When going from zero to full 3G coverage, the implicit aggregate effect is around 12% of the baseline average of desire and 33% of permanent emigration plans. Estimates imply that in a country of 10 million adult people, moving from no 3G coverage to full coverage would increase the number of people willing to emigrate from 56,000 to 486,000.

Using data at the municipal level in Spain, we also show that the expansion of 3G not only changes emigration desires, but also increases the actual emigration of nationals of the country of origin. Our estimates suggest that moving from no 3G coverage to full 3G coverage increased the annual emigration rate by 15% compared to the level before the extension of 3G coverage.

Figure 2 The non-parametric effect of 3G deployment on the desire to emigrate

Heterogeneity Analysis Using Causal Forest

We also look beyond mean effects to understand how causal effects vary across observable characteristics. We find the strongest treatment effects for high-income people in high-income regions, and the weakest effects for low-income people in low-income regions (Figure 3).

picture 3 Heatmap of conditional mean treatment effect (CATE)

By exploring the mechanisms underlying our results, we show that the effect of 3G coverage on the desire to emigrate is strong for individuals who were without a prior network abroad; we do not find a statistically significant effect for those who already have a network abroad. Moreover, as soon as they receive 3G coverage, the preferred destinations shift to destination countries where the stocks of migrants of the same origin are lower in 2005. This suggests that Internet access stimulates the desire for emigrate mainly by reducing the costs of finding information on opportunities abroad, replacing personal networks.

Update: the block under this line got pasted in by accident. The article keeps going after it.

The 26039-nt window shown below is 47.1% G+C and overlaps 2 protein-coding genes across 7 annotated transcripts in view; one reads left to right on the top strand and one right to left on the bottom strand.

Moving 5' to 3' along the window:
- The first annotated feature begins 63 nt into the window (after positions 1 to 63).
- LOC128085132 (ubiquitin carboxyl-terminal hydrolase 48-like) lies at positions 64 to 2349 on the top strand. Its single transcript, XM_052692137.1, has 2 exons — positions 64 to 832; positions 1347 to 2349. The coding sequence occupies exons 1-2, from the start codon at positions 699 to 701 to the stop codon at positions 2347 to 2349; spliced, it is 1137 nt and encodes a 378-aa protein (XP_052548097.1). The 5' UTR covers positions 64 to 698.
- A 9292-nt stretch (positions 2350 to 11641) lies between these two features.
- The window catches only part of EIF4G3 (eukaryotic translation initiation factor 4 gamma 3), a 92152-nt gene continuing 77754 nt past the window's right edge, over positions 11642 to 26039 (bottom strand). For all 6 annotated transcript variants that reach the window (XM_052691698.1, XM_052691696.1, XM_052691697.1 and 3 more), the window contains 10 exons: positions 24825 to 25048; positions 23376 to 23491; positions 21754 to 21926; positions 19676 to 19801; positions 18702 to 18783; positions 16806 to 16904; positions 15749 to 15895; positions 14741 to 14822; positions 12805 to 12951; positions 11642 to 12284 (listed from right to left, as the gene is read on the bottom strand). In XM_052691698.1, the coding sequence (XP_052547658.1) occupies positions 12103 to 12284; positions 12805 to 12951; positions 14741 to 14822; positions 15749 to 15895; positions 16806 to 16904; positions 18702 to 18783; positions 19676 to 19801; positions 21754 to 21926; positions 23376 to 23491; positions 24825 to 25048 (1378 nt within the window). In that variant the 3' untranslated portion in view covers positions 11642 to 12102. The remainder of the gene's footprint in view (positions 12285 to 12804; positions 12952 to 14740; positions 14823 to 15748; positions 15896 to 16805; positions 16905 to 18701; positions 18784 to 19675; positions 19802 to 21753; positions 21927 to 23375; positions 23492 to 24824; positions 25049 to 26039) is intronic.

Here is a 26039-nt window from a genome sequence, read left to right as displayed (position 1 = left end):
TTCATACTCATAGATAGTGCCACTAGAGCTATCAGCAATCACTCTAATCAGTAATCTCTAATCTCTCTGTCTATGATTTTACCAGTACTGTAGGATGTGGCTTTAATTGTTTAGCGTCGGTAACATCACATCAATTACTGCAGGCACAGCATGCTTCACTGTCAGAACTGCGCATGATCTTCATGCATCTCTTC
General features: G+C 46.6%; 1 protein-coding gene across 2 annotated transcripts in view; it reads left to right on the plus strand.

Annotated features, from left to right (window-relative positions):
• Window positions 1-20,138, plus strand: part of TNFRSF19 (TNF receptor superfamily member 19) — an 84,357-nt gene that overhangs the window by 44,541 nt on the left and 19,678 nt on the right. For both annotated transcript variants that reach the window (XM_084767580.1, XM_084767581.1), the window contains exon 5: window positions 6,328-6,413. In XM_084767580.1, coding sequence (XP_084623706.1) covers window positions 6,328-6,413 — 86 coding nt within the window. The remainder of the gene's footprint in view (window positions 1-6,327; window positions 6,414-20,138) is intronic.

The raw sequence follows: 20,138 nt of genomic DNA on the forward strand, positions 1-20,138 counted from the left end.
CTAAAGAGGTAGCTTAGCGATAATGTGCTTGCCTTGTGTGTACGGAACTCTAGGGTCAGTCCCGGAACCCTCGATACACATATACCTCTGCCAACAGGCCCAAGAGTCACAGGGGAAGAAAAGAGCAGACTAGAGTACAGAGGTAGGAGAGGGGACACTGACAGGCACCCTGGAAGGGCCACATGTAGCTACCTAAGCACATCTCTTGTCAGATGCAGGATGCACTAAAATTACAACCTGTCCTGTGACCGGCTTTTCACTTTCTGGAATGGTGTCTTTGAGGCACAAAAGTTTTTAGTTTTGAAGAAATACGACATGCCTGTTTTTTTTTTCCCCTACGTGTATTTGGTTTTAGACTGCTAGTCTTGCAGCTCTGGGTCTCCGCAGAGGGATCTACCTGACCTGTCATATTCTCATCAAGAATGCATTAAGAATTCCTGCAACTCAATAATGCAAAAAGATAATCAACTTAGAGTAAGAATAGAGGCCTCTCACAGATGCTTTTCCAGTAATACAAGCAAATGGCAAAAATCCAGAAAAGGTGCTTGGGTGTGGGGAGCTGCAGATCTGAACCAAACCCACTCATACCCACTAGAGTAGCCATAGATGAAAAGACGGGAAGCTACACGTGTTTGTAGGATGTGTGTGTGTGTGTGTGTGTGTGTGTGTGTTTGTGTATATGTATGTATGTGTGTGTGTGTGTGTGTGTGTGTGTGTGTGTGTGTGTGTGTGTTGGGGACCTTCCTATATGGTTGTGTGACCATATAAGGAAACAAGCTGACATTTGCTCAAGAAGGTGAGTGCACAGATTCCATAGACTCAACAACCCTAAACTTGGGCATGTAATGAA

We also show that 3G coverage does not change respondents’ financial situation (eg household income) or their perception of the level of corruption in their country. Instead, 3G coverage has a negative effect on perceived relative financial well-being as well as trust in government, potentially shaping emigration desires.

Consequences

Our results highlight that access to mobile internet not only increases the overall desire to emigrate, but is also likely to redirect migration flows to less popular destinations. In the medium term, this can be expected to increase international trade and the transfer of knowledge to countries of origin (Parsons and Vezina 2018, Fackler et al. 2020) and could also stimulate innovation in countries. destination, as birthplace diversity has been found to be linked to economic prosperity (Alesina et al. 2013).

References

Adema, J, CG Aksoy and P Poutvaara (2022), “Mobile internet access and the desire to emigrate”, CESifo Working Paper n° 9758.

Alesina, A, J Harnoss and H Rapoport (2013), “Immigration, diversity and economic prosperity”, VoxEU.org, 22 August.

Fackler, T, Y Giesing and N Laurentsyeva (2020), “Knowledge transfers: does emigration foster innovation? », Research Policy 49(9): 103863.

GSMA (2019), The state of mobile Internet connectivity.

Guriev, S, N Melnikov and E Zhuravskaya (2019), “Knowledge is Power: Mobile Internet, Government Trust and Populism”, VoxEU.org, 31 October.

Hjort, J and J Poulsen (2019), “The arrival of fast internet and employment in Africa.” American Economic Review 109(3): 1032–79.

International Telecommunication Union (ITU) (2021), Measuring digital development: Facts and figures 2021, Geneva: ITU.

Parsons, C, and PL Vézina. (2018), “Migrant networks boost trade: Testimonies from Vietnamese boat people”, VoxEU.org, 15 August.

Zuo, GW (2021), “Wired and Hired: Employment Effects of Subsidized Broadband Internet for Low-Income Americans”, American Economic Journal: Economic Policy 13(3): 447–482.